So if border women have a story to tell, what is it? Femme Frontera believes there is a wide compass with which to measure such enigma. However, the one subject that resonates with borderland filmmakers is displacement. “The films that are being told are very raw; they’re very vulnerable, extremely powerful and moving. Vulnerability and courageousness are (the themes) that ring the loudest,” explains Razatures. The organization, originally founded as a film festival, not only tells the stories of displacement at the border, but takes into account and exhibits similar experiences by women in other border communities – like Syria.
So, what is displacement? The following is an excerpt from the World Bank, explaining such phenomenon – which is told and retold not only by women filmmakers at the border but also from experts in the immigration field.
During displacement, families are often separated, assets and livelihoods are lost or disrupted, and language barriers, legal constraints and discrimination may arise. The nature of these impacts, and barriers and opportunities, may well differ between women and men. But development policies and programs are often designed without taking these gendered factors and differences into account, and also often fail to monitor how outcomes and impacts vary between men and women, girls and boys.
“The truth about the displacement of women, not only at the border but worldwide, is that too often they are left as single mothers in their place of origin. What drives them to run from their countries? Misery, the economic factor is always number one” says Maribel Hastings, Senior Advisor and Columnist at America’s Voice. She adds: “The irony, perhaps, is that we have heard their plea since the 1980’s; and, by the same token, since then we have heard a similar status quo response from politicians.” Hastings tells KTSM that it would not be unusual to see the issue of displacement be at the forefront of women’s themes in cinema or anywhere else.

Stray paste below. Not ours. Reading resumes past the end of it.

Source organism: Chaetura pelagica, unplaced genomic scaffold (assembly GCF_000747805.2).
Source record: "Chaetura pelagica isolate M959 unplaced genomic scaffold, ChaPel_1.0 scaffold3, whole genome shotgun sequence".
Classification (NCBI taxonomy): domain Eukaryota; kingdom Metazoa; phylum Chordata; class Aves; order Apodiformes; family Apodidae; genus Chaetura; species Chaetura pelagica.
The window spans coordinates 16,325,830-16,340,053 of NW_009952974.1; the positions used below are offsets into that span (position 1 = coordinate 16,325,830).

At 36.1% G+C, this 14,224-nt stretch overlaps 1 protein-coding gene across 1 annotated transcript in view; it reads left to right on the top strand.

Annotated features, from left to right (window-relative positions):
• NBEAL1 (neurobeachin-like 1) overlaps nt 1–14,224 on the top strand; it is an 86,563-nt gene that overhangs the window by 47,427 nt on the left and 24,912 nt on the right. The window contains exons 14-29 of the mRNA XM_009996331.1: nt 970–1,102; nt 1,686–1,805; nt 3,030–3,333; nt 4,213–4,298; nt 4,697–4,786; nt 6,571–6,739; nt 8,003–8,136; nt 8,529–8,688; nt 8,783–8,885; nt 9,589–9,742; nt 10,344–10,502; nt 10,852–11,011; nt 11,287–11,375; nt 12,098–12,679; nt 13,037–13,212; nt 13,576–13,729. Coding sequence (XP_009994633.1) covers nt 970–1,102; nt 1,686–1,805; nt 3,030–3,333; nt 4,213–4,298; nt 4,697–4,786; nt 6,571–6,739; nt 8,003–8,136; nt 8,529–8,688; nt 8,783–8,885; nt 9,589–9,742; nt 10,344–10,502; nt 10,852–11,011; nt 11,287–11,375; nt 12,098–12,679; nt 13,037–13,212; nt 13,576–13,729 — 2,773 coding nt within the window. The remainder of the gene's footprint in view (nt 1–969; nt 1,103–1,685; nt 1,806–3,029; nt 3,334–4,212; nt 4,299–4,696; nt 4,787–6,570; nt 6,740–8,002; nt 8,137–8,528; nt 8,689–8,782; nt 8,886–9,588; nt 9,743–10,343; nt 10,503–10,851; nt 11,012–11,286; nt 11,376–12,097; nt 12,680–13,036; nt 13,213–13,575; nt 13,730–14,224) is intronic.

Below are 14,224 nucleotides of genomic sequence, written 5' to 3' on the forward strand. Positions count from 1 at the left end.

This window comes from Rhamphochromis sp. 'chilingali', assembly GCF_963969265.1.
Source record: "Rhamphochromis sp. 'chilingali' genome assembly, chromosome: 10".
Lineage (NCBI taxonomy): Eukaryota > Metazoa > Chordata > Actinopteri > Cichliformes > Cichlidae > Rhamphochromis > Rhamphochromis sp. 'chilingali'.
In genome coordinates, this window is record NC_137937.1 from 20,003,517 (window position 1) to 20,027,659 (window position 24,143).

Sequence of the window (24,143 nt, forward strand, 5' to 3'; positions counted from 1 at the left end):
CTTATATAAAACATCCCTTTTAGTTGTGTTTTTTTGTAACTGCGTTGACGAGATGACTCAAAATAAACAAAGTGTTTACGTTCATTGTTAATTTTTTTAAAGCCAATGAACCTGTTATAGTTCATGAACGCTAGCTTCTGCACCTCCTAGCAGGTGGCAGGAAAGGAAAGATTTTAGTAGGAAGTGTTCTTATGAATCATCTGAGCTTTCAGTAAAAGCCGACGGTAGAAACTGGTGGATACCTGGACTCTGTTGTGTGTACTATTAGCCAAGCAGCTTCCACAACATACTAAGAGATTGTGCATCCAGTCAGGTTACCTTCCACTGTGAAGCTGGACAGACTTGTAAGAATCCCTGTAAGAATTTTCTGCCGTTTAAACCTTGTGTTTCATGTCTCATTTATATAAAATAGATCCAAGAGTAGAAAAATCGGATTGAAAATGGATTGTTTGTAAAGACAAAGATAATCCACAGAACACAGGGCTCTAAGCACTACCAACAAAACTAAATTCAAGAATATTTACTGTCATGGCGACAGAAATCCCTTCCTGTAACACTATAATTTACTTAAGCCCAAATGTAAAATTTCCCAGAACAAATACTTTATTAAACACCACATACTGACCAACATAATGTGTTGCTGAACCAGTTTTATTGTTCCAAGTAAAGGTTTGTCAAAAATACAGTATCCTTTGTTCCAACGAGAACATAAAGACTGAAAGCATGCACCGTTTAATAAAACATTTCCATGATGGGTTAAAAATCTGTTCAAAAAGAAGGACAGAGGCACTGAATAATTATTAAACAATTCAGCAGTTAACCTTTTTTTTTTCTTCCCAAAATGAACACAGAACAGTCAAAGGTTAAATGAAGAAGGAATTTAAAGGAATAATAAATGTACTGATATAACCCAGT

On the local film scenario, the El Paso Film Commission and Creative Industries Commission reiterates that for women’s experiences to be told, women have to be in the pool. “At this time, no, none of the women that I’ve worked with are creating narrative content – it’s primarily in the documentary space,” says Drew Mayer-Oakes, head of the Commission. “You mentioned Femme Frontera, and they are an important part of our film community not only as a venue for filmmakers to screen their films but also get some of the grant programs that they have and the educational programming that they have. So our office is developing a multi-year strategic plan to support local filmmaking.”
Women filmmakers in El Paso, Juarez, and Las Cruces are, indeed, present; albeit not in popular streaming services or the marquees of large theaters. Their stories intersect with a reality perhaps too harsh to develop into the typical seduction screenplay. At a point in time when immigration is one of the most delicate issues on the international panorama, some believe the plight of women filmmakers in the borderland becomes critical. They present a reality perhaps too faint for politicians to see; one that allows people in power to make better decisions, and a citizenship to develop empathy towards those who suffer.